This is cross-posted in MSE (https://math.stackexchange.com/q/1922595/9464) without getting any answer for a while.

In an answer to the question in MSE: The Sobolev Space $H^{1/2}$, $H^{1/2}(\partial\Omega)$ is defined as the range of the trace operator $tr\colon H^1(Ω) \to L^2(\partial Ω)$: $$ H^{1/2}(\partial Ω) = \{ u ∈ L^2(\partial Ω) \;|\; ∃ \tilde u ∈ H^1(Ω)\colon u = tr(\tilde u) \}, \quad \| u \|_{H^{1/2}(\partial Ω)} = \inf \{ \| \tilde u \|_{H^1(Ω)} \;|\; tr(\tilde u) = u \}.\tag{*}$$ The domain $\Omega\subset\mathbb{R}^n$ is assumed to be bounded and of class $C^2$. The author of the answer says this might be the most intuitive way to give the definition of $H^{1/2}(\Omega)$. But I'm not able to find a cited reference for the definition above. The only place I can find it is in Temam's Navier Stokes Equations (page 6):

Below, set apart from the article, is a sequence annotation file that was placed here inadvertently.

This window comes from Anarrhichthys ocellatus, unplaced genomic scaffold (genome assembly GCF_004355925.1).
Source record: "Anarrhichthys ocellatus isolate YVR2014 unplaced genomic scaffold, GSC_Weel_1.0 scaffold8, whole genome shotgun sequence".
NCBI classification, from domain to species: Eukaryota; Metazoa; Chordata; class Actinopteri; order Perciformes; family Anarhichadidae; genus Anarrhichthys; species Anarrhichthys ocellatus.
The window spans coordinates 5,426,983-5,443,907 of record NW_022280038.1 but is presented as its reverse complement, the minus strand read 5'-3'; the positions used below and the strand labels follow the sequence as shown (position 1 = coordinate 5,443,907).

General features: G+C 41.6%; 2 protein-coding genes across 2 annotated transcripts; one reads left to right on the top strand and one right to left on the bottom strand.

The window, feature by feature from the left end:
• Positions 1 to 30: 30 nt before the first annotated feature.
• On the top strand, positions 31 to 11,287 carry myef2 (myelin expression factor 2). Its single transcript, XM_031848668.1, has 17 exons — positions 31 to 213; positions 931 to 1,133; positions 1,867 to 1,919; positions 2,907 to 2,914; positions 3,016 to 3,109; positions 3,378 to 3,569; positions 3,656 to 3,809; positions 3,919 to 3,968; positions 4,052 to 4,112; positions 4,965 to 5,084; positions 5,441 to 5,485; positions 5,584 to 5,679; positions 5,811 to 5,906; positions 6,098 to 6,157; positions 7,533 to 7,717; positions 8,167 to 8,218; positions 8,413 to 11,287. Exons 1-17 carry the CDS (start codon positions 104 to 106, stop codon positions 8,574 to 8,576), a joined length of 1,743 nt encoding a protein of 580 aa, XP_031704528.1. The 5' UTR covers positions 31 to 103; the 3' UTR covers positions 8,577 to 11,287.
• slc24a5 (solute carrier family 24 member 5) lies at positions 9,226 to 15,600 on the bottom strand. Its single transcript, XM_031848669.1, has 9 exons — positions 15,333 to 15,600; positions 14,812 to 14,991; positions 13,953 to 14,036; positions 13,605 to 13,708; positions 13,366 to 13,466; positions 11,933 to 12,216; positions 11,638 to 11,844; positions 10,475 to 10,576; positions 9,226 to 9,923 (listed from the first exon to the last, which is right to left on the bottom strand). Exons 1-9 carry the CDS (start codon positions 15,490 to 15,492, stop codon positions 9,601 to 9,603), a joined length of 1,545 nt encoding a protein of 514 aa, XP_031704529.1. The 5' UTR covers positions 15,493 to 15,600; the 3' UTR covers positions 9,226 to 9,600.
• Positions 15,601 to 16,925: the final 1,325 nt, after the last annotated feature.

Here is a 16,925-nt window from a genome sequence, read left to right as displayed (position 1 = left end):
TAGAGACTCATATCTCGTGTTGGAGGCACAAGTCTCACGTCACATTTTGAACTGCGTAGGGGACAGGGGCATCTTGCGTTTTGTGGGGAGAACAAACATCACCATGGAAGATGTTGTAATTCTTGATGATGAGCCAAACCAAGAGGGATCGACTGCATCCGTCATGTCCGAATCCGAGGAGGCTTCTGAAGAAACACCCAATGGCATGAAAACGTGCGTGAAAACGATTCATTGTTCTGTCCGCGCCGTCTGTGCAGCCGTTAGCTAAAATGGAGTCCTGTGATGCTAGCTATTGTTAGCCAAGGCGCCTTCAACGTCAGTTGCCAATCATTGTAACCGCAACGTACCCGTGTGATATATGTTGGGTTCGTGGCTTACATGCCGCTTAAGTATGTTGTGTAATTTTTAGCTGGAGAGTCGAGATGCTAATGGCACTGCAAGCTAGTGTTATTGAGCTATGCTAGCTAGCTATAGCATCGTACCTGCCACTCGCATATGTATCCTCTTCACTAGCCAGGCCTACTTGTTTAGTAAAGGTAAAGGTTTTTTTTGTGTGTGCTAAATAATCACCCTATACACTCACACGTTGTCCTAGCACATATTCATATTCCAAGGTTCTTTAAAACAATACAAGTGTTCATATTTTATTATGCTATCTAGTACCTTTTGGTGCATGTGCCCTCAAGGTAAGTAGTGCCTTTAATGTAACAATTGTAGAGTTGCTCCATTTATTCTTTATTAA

...the space $H^{1/2}(\partial\Omega)$ can be equipped with the norm carried from $H^1(\Omega)$ by $tr$.

It is unclear to me what "equipped with the norm carried from $H^1(\Omega)$ by $tr$" mean.

I'm wondering if this is a very common construction. Could anybody come up with a cited reference in functional analysis regarding the following definition (or the definition (*))?

Let $\mathcal{L}:X\to Y$ be a bounded linear operator between two Banach spaces $X$ and $Y$. Defined $Z:=\mathcal{L}(X)$ and $\|w\|_Z:=\inf\{\|u\|_X\mid \mathcal{L}(u)=w \}$. Then $(Z,\|\cdot\|_Z)$ is a Banach space.

Course in Functional Analysis, for example. $\endgroup$ – Nate Eldredge Sep 12 '16 at 2:18